Topic Overview

Some aspects of breastfeeding may come naturally. But learning some breastfeeding skills and techniques can help you be more successful. Before
your baby is born, take classes, read books, and watch videos that demonstrate
breastfeeding techniques.

If you have concerns about your ability to
breastfeed, talk to a lactation consultant while you are pregnant. After your
baby is born, it is helpful to have one-on-one instruction with a lactation
specialist or other knowledgeable health professional.

Get set up

Breastfeeding may go
more smoothly in the first days and weeks if you and your baby are
relaxed and comfortable.

  • Make sure the room is
    quiet and warm and that you are able to relax. Keep the room darkened. Bright light makes it
    difficult for newborns to open their eyes.
  • Keep something to drink nearby.
    Most women get thirsty as they breastfeed. Drink enough to satisfy your
  • Use one or more pillows to support your arms
    and the baby, support your back with a pillow, and use a stool to raise your feet. This will help you and your baby be more comfortable during
  • Do not bend over your baby when breastfeeding.
    Bring the baby to you-not you to the baby. Bending toward the baby can lead to back and neck
  • Find a position that is comfortable
    for both you and your baby. For all positions, make sure the baby’s head and
    chest are lined up straight and not turned to one side or tilted
    up or down while breastfeeding.

Wake up baby

Having an alert baby will make it easier to get your baby to latch on. To wake your baby you can:

  • Cool your baby off by taking off his or her clothes. Have skin-to-skin contact with your baby as you place him or her for feeding. Keep a light-weight blanket nearby.
  • Tickle your baby lightly wherever you get a reaction (on the feet, neck, top of the head, or stomach).
  • Change your baby’s diaper.

Get baby latched on

proper latch helps prevent problems.

  • Lightly touch the middle of your
    baby’s lower lip with your nipple until the baby opens his or her mouth. The
    baby’s mouth needs to be wide open, like a yawn, before attempting to
  • Support and narrow your breast with one hand. This will help you control your breast as you bring your baby onto your breast.
  • Bring the baby quickly onto the nipple
    and the areola (the dark circle around the nipple), so it goes deep into your
    baby’s mouth. If
    the baby does not immediately get the idea to suck, squeeze a little milk into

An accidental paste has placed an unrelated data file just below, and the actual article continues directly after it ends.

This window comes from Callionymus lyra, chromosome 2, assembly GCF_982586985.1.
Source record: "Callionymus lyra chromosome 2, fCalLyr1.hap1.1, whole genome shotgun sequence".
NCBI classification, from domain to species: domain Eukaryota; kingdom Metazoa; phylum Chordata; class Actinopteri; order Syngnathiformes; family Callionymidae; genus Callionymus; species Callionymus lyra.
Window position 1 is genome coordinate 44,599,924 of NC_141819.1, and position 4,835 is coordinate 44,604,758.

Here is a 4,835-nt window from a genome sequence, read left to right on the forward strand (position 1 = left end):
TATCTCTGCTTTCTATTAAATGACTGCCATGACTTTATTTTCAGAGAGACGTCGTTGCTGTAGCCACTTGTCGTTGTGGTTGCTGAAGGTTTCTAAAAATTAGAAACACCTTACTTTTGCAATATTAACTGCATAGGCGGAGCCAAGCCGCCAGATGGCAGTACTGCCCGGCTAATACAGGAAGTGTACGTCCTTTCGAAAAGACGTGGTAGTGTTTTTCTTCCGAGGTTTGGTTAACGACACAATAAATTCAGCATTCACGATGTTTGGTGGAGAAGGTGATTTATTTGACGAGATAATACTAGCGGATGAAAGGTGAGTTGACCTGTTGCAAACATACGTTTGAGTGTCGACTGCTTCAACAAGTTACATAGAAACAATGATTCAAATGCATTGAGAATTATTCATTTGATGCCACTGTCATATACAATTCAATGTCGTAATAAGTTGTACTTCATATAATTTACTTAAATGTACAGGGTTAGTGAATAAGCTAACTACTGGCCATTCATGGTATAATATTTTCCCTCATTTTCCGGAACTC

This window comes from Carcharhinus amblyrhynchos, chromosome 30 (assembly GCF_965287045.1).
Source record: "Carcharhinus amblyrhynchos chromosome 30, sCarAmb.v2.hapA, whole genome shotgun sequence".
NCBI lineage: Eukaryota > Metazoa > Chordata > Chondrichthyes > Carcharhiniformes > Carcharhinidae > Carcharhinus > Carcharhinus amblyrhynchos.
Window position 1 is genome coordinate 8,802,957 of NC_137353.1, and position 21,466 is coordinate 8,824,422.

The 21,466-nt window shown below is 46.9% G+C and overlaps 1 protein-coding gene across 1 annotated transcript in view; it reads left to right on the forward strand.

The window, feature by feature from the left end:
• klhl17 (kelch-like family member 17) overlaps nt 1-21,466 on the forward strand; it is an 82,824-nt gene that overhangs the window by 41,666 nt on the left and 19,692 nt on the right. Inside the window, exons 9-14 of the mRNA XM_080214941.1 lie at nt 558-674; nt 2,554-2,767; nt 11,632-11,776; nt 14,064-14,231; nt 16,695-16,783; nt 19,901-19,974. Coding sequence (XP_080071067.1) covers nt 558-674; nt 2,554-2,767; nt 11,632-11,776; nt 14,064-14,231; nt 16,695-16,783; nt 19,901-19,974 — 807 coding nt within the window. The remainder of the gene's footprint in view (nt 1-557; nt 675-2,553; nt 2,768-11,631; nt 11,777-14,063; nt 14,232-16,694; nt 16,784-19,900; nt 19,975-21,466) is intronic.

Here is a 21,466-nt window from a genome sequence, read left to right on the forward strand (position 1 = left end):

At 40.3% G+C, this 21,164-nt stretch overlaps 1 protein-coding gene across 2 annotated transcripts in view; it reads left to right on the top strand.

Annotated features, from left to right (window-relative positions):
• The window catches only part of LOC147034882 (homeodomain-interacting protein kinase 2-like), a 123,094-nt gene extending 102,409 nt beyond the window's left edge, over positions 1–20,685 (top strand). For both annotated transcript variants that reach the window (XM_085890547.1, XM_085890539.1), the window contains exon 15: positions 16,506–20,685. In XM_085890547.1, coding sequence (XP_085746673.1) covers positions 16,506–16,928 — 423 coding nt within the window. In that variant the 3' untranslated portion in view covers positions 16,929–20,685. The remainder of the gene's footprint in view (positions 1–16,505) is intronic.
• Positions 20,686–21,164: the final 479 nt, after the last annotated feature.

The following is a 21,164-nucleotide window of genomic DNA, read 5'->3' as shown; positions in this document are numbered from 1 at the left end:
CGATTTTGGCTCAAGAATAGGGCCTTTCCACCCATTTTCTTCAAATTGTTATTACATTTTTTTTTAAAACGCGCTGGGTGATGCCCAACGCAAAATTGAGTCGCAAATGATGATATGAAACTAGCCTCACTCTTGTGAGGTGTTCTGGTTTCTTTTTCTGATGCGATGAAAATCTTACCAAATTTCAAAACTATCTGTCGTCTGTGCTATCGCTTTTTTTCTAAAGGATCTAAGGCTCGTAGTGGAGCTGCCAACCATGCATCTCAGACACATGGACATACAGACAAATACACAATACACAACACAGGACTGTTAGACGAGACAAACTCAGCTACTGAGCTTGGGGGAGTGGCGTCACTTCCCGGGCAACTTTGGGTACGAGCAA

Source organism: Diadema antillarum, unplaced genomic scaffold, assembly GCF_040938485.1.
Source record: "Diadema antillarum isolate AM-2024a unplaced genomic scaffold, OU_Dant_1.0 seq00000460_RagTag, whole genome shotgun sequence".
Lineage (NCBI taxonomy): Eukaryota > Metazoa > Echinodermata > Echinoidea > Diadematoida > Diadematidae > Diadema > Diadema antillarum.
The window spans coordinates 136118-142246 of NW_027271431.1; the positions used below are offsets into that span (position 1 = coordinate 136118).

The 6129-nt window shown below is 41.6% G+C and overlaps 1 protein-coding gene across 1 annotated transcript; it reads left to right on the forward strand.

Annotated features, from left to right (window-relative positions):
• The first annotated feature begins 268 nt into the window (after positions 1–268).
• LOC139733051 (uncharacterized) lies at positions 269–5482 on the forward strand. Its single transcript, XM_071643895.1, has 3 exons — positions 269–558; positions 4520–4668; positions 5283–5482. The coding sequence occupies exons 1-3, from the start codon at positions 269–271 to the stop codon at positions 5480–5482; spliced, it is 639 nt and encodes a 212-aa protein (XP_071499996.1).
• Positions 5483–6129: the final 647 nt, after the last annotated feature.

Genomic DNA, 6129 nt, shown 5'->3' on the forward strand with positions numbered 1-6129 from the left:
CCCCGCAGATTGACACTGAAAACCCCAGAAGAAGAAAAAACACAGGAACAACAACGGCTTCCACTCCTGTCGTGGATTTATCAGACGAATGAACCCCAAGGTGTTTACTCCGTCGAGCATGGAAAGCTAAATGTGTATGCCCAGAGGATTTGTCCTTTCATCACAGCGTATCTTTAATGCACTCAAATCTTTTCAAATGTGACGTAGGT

his or her mouth.
  • Listen
    for a regular sucking and swallowing pattern while the baby is feeding. If you
    cannot see or hear a swallowing pattern, watch the baby’s ears, which may
    wiggle slightly when the baby swallows.
  • If the baby’s nose appears
    to be blocked by your breast, reposition him or her by raising the baby’s hips
    or relaxing the baby’s head back slightly, so just the edge of one nostril is
    clear for breathing.

Provide a complete feeding

Let your baby feed until he or she is satisfied.

  • Offer the other breast
    when the first breast feels empty and the infant sucks more slowly, pulls off,
    or loses interest. Usually the baby will continue breastfeeding, though
    perhaps for less time than on the first breast.
  • Anytime you need to
    remove your baby from the breast, put one finger into the corner of his or her
    mouth and push your finger between your baby’s gums to gently break the seal.
    If you do not break the tight seal before you remove the baby from your breast,
    your nipples can become sore, cracked, or bruised.
  • If your baby falls asleep
    before finishing breastfeeding, you may need to stimulate him or her to finish
    the feeding. After
    a while, you will learn your baby’s patterns and will know whether he or she
    needs rousing or has fed long enough.
  • When your baby is satisfied, gently
    pat his or her back to help him or her let out any swallowed air. After the
    baby burps, offer the breast again. Sometimes a baby will want to continue
    feeding after being burped.

Other Places To Get Help


La Leche League International

U.S. Department of Health and Human Services: Women’s Health

Related Information


ByHealthwise Staff
Primary Medical Reviewer Sarah Marshall, MD – Family Medicine
Kathleen Romito, MD – Family Medicine
Martin J. Gabica, MD – Family Medicine
Specialist Medical Reviewer Mary Robbins, RNC, IBCLC – Lactation Consultant

Current as ofMarch 16, 2017